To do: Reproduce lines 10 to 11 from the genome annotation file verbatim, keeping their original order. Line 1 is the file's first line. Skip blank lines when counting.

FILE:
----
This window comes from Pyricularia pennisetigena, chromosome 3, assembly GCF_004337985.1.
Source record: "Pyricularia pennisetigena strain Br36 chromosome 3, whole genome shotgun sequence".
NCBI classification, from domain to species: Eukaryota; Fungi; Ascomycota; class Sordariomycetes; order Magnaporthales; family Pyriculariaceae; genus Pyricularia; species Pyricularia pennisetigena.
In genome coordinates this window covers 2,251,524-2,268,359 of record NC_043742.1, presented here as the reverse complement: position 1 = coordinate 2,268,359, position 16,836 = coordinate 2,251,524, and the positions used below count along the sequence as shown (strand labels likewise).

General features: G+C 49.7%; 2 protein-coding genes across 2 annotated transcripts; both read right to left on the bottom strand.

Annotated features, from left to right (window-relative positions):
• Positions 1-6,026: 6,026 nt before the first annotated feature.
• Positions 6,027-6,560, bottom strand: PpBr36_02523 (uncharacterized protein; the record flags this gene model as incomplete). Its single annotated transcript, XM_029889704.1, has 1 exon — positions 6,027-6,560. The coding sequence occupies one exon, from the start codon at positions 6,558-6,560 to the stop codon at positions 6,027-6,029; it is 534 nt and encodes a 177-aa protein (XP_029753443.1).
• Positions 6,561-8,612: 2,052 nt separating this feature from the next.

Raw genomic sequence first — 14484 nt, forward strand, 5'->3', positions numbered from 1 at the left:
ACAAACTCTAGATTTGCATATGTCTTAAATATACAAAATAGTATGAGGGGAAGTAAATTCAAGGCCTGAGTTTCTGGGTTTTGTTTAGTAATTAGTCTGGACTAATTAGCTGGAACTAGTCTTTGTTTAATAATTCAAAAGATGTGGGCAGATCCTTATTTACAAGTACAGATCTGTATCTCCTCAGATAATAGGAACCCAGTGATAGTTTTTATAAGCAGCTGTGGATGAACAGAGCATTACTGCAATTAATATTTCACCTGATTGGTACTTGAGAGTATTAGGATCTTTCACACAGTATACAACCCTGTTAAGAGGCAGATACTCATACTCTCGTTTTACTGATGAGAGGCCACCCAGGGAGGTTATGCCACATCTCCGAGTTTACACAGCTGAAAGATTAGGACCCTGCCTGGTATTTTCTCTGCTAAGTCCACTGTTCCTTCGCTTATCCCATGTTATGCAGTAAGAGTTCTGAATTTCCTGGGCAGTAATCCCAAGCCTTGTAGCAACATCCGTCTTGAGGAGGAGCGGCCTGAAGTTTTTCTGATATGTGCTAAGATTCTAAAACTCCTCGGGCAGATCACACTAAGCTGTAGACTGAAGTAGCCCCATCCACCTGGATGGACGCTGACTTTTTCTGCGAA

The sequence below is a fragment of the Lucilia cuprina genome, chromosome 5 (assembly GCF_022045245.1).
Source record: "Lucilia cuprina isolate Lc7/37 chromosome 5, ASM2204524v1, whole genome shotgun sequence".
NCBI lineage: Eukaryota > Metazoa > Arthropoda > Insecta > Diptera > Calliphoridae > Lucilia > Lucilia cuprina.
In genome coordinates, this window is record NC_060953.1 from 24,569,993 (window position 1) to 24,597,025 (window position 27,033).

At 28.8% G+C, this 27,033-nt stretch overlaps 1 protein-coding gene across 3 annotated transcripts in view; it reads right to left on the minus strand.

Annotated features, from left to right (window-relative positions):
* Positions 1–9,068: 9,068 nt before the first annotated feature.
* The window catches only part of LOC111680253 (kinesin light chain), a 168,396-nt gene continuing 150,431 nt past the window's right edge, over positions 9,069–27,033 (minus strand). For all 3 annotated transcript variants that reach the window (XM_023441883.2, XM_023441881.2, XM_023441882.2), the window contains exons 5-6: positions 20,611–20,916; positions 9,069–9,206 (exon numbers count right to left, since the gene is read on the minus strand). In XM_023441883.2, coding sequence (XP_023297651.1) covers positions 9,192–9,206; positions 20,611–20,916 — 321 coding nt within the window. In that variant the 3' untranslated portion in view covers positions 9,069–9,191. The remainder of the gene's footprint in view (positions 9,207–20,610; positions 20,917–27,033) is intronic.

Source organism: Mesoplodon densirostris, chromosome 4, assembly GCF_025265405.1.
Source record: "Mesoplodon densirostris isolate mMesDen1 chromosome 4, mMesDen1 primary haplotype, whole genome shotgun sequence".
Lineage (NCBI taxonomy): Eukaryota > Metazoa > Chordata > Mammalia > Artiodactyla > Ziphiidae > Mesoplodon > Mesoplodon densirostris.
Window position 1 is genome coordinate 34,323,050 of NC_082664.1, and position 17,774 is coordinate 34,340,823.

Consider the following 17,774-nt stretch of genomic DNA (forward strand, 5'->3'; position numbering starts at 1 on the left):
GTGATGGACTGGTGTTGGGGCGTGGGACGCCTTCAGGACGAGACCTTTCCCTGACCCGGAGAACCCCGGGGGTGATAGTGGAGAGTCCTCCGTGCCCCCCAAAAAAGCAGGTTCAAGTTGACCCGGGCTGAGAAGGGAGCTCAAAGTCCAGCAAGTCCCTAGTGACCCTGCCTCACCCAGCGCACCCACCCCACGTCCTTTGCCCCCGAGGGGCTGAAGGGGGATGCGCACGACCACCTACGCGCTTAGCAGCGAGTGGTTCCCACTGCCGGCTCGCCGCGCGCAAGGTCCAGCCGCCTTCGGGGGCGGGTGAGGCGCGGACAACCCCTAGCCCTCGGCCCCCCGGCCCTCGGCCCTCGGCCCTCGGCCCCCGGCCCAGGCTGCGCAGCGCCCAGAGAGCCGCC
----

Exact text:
Raw genomic sequence first — 14484 nt, forward strand, 5'->3', positions numbered from 1 at the left:
ACAAACTCTAGATTTGCATATGTCTTAAATATACAAAATAGTATGAGGGGAAGTAAATTCAAGGCCTGAGTTTCTGGGTTTTGTTTAGTAATTAGTCTGGACTAATTAGCTGGAACTAGTCTTTGTTTAATAATTCAAAAGATGTGGGCAGATCCTTATTTACAAGTACAGATCTGTATCTCCTCAGATAATAGGAACCCAGTGATAGTTTTTATAAGCAGCTGTGGATGAACAGAGCATTACTGCAATTAATATTTCACCTGATTGGTACTTGAGAGTATTAGGATCTTTCACACAGTATACAACCCTGTTAAGAGGCAGATACTCATACTCTCGTTTTACTGATGAGAGGCCACCCAGGGAGGTTATGCCACATCTCCGAGTTTACACAGCTGAAAGATTAGGACCCTGCCTGGTATTTTCTCTGCTAAGTCCACTGTTCCTTCGCTTATCCCATGTTATGCAGTAAGAGTTCTGAATTTCCTGGGCAGTAATCCCAAGCCTTGTAGCAACATCCGTCTTGAGGAGGAGCGGCCTGAAGTTTTTCTGATATGTGCTAAGATTCTAAAACTCCTCGGGCAGATCACACTAAGCTGTAGACTGAAGTAGCCCCATCCACCTGGATGGACGCTGACTTTTTCTGCGAA